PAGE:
These folks, you know, are 7,000 now. How do you know the hearts of all of them? They're human beings. But what I have witnessed is just touching humanity. People who are fleeing desperation at home with have no other choice and they're thinking about their children, wanting what most of us want, a better future for them. And you see it played out again and again.

Here is another example. These are local Mexicans who just came to the square to feed these folks as they pass north. And today they are staying in this town about 50 miles north of the border to honor one of their own who died yesterday, who fell off a truck overcrowded as they all packed their way north.

[09:10:01] So, yes, the insinuation and his comment about or his tweet about unknown Middle Easterners, we know what that means. That means terrorists. So that again implicates a whole other group of people unfairly in that way. But these folks, they're oblivious but if they do know about the president's tweets, it's going to take a lot more than that to stop them.

SCIUTTO: So, Bill, when you talk to them about the president's comments and accusations, how do they react? How do they feel about that?

WEIR: With exasperation. I'll give you an example here. I met a young man named Paolo. He's one of the volunteers who helps protect these people and encourages them to clean up their trash and whatnot. And I told him, you know, the leader of the country you're headed towards wants to paint you as terrorists and criminals, and here's what he said.


PAOLO BALLESTEROS, VOLUNTEER, PUEBLO SAN FRONTERA (through translator): We are an honorable people. We are workers. Would you call a group of kids terrorists? A group of women who need help? We're asking for his support. Of course, we know he has no conscience. He is crazy.


WEIR: So there you go. That's just one typical reaction. Most people say, look, he can say what he wants. We put our faith in God. We believe he will get us to a safer place -- Jim.

SCIUTTO: Bill Weir, we're glad to have you there traveling with them. We're going to keep following the story.

Another one of the president's claims that middle class voters are getting a, quote, "very major tax cut, "according to the president. But he's now walking back the time line saying it will happen after the midterms. It's a promise he repeated several times at a campaign event in Houston last night.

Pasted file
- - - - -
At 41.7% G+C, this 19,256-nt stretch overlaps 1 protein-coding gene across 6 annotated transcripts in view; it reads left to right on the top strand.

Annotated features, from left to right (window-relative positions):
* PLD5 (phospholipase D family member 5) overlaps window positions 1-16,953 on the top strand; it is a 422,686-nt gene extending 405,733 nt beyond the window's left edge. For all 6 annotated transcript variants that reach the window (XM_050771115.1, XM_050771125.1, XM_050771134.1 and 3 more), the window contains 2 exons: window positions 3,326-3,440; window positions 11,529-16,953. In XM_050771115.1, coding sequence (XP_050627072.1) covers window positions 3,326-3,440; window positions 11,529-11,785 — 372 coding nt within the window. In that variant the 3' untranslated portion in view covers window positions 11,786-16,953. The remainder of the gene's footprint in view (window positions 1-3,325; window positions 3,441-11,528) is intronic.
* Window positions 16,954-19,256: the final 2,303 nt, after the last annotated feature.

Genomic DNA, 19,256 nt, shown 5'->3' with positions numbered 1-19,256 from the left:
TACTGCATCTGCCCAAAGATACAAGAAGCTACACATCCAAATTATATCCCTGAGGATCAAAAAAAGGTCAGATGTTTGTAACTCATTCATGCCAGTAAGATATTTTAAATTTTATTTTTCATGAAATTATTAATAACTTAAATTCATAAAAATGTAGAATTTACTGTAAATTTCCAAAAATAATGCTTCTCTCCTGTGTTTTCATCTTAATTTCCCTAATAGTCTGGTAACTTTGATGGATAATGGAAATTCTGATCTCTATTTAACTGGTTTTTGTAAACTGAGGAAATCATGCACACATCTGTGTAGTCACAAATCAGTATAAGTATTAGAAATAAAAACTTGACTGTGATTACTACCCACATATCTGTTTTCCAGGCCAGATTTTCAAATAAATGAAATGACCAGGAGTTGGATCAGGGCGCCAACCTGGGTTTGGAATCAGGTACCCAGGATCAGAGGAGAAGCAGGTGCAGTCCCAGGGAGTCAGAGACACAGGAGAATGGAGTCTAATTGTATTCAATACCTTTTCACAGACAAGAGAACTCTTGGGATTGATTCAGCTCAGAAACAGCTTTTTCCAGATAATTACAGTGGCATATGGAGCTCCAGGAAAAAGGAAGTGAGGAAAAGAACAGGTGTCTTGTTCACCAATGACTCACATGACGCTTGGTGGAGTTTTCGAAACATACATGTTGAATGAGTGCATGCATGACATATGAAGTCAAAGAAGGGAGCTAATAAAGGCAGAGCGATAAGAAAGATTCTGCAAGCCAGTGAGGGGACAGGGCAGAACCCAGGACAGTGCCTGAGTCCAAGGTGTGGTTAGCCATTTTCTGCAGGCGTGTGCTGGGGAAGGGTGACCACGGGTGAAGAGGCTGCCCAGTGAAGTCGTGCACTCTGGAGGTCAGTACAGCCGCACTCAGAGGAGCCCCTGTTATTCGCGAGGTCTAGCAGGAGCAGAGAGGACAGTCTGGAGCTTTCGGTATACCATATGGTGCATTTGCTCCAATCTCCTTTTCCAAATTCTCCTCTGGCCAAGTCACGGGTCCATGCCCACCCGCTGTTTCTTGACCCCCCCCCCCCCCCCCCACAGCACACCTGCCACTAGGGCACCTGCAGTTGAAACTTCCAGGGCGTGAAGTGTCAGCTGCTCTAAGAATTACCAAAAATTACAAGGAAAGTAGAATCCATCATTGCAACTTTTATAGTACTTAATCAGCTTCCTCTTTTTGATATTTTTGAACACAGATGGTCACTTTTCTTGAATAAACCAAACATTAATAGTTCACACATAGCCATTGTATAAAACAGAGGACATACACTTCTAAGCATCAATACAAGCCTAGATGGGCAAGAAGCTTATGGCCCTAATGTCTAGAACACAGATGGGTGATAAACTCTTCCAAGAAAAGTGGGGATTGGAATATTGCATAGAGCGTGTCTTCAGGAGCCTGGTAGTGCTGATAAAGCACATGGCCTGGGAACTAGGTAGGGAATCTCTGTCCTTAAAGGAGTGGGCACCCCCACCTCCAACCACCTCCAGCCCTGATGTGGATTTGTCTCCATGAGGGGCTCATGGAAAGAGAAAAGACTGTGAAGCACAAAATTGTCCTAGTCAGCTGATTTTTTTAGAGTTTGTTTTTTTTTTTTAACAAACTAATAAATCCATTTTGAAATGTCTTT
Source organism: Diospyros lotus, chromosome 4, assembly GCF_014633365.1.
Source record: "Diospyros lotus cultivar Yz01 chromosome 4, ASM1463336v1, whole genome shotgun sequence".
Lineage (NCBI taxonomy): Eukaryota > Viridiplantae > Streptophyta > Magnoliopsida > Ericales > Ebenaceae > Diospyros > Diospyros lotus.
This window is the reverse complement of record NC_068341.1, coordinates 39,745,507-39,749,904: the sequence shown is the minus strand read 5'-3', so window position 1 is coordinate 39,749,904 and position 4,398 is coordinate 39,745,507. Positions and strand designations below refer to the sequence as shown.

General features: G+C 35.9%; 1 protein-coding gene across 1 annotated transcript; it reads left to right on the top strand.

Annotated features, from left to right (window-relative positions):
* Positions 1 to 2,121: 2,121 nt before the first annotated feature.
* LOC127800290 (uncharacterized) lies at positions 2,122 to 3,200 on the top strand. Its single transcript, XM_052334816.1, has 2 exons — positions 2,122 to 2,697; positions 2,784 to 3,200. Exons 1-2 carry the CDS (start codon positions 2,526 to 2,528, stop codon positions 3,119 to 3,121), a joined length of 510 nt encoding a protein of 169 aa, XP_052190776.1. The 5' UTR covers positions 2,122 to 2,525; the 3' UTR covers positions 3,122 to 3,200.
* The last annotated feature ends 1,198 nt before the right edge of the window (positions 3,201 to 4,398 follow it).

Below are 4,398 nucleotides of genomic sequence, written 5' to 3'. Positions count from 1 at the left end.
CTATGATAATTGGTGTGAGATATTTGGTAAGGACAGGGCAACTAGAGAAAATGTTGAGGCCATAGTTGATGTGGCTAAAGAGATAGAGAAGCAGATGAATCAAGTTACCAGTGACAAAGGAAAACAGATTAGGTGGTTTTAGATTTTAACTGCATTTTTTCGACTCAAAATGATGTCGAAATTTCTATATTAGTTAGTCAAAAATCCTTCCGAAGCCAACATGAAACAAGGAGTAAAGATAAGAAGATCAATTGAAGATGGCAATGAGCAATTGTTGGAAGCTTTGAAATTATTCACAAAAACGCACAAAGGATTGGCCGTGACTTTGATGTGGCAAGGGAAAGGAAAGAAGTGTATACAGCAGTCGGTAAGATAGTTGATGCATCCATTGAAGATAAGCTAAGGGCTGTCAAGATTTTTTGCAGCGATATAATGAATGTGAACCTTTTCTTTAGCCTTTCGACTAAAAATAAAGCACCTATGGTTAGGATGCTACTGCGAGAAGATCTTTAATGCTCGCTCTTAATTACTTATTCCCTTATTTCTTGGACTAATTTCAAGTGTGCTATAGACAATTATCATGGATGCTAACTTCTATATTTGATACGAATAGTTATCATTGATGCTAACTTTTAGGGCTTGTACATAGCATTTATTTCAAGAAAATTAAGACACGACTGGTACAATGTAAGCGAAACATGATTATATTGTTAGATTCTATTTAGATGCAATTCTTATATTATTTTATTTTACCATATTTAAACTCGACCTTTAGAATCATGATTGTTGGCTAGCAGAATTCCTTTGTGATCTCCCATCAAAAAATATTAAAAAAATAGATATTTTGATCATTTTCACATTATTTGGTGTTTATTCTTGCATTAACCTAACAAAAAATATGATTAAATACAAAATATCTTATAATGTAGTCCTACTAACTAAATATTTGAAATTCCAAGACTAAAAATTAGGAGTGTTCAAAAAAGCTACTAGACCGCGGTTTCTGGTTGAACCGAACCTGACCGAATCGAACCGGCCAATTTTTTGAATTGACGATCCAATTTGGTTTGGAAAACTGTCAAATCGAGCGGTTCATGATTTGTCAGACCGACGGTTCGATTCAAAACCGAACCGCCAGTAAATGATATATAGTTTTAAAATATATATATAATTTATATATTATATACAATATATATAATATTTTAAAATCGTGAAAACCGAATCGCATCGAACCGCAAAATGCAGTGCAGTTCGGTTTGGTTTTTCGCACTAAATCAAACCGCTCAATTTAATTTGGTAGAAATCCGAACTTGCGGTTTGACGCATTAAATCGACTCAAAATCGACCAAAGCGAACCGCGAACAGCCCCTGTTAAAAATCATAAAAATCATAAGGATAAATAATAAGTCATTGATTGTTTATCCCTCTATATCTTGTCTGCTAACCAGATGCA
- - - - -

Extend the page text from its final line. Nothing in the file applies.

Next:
TRUMP: We're going to be putting in a 10 percent tax cut for middle income families. It's going to be put in next year. 10 percent tax cut. Republicans passed the biggest tax cut and reform in history with massive tax cuts for the middle class. And now we're adding 10 percent to those numbers.


SCIUTTO: There weren't actually massive tax cuts in the middle class in that corporate -- largely corporate tax cuts. So let's look at the president.

CNN business and politics correspondent Cristina Alesci with me now.

So is there any truth to the president's claim that a middle class tax cut is in the works? Because I understand our colleagues on the Hill have spoken to Republican and Democratic lawmakers and they seem as surprised by this as anyone.

CRISTINA ALESCI, CNN BUSINESS AND POLITICS CORRESPONDENT: Well, Jim, we've been making calls basically for the last two days to people inside the administration and on the Hill, and no one seems to know what the president is talking about or they're just simply avoiding our questions altogether.

I was making calls to Treasury officials and National Economic Council, administration officials as well. No one seems to have the details around this tax cut.

And look, what is going on here is that the president realizes that Democrats and other critics are out there saying that the tax cuts that were passed earlier this year really benefit the wealthy, helped corporate profits, helped CEOs get bigger and bigger bonuses. And meanwhile, the middle class hasn't had a real wage increase if you factor in inflation for a very long time. So the middle class and lower class hasn't seen the benefit really flow down to them. So he's trying to head off that criticism by floating this idea of a middle class tax cut with nothing to support it as far as we can see to date here -- Jim.

SCIUTTO: Yes. Well, glad you're doing the fact check on that. We've been watching the markets this morning. Overnight some rough signs from overseas. What are we expecting when the U.S. markets open up in, well, about 16, 17 minutes?

ALESCI: Well, investors are very nervous for a number of reasons. The impending trade war, rising interest rates, and the fact is that many in the market who I spoke to this morning, said, look, we just think corporate profits, the bedrock of the market, has peaked, that there is nowhere to go from here. And we saw a little bit of that in Caterpillar, which is an industrial machine maker. It is a bellwether for the market. It came out this morning, beat expectations. But, yet, the stock fell because it warned of rising material costs as in part as a result of the steel and aluminum name tariffs.